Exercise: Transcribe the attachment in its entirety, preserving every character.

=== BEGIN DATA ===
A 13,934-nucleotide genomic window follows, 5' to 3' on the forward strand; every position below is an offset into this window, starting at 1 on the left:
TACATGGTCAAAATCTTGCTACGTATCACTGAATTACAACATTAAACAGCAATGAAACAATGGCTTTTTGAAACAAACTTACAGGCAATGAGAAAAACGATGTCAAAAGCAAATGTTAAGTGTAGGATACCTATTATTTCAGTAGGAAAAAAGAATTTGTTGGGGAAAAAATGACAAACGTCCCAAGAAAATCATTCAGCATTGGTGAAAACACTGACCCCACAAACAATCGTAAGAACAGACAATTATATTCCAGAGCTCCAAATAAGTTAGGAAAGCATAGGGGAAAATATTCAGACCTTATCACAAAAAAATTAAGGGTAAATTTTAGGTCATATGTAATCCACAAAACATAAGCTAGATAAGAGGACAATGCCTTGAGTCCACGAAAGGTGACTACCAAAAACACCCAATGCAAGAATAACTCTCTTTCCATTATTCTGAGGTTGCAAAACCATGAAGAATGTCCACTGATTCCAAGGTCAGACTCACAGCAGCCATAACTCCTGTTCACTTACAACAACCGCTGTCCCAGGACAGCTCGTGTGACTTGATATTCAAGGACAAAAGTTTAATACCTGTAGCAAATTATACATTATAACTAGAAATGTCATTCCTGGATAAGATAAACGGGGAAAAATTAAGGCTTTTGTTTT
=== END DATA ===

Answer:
A 13,934-nucleotide genomic window follows, 5' to 3' on the forward strand; every position below is an offset into this window, starting at 1 on the left:
TACATGGTCAAAATCTTGCTACGTATCACTGAATTACAACATTAAACAGCAATGAAACAATGGCTTTTTGAAACAAACTTACAGGCAATGAGAAAAACGATGTCAAAAGCAAATGTTAAGTGTAGGATACCTATTATTTCAGTAGGAAAAAAGAATTTGTTGGGGAAAAAATGACAAACGTCCCAAGAAAATCATTCAGCATTGGTGAAAACACTGACCCCACAAACAATCGTAAGAACAGACAATTATATTCCAGAGCTCCAAATAAGTTAGGAAAGCATAGGGGAAAATATTCAGACCTTATCACAAAAAAATTAAGGGTAAATTTTAGGTCATATGTAATCCACAAAACATAAGCTAGATAAGAGGACAATGCCTTGAGTCCACGAAAGGTGACTACCAAAAACACCCAATGCAAGAATAACTCTCTTTCCATTATTCTGAGGTTGCAAAACCATGAAGAATGTCCACTGATTCCAAGGTCAGACTCACAGCAGCCATAACTCCTGTTCACTTACAACAACCGCTGTCCCAGGACAGCTCGTGTGACTTGATATTCAAGGACAAAAGTTTAATACCTGTAGCAAATTATACATTATAACTAGAAATGTCATTCCTGGATAAGATAAACGGGGAAAAATTAAGGCTTTTGTTTT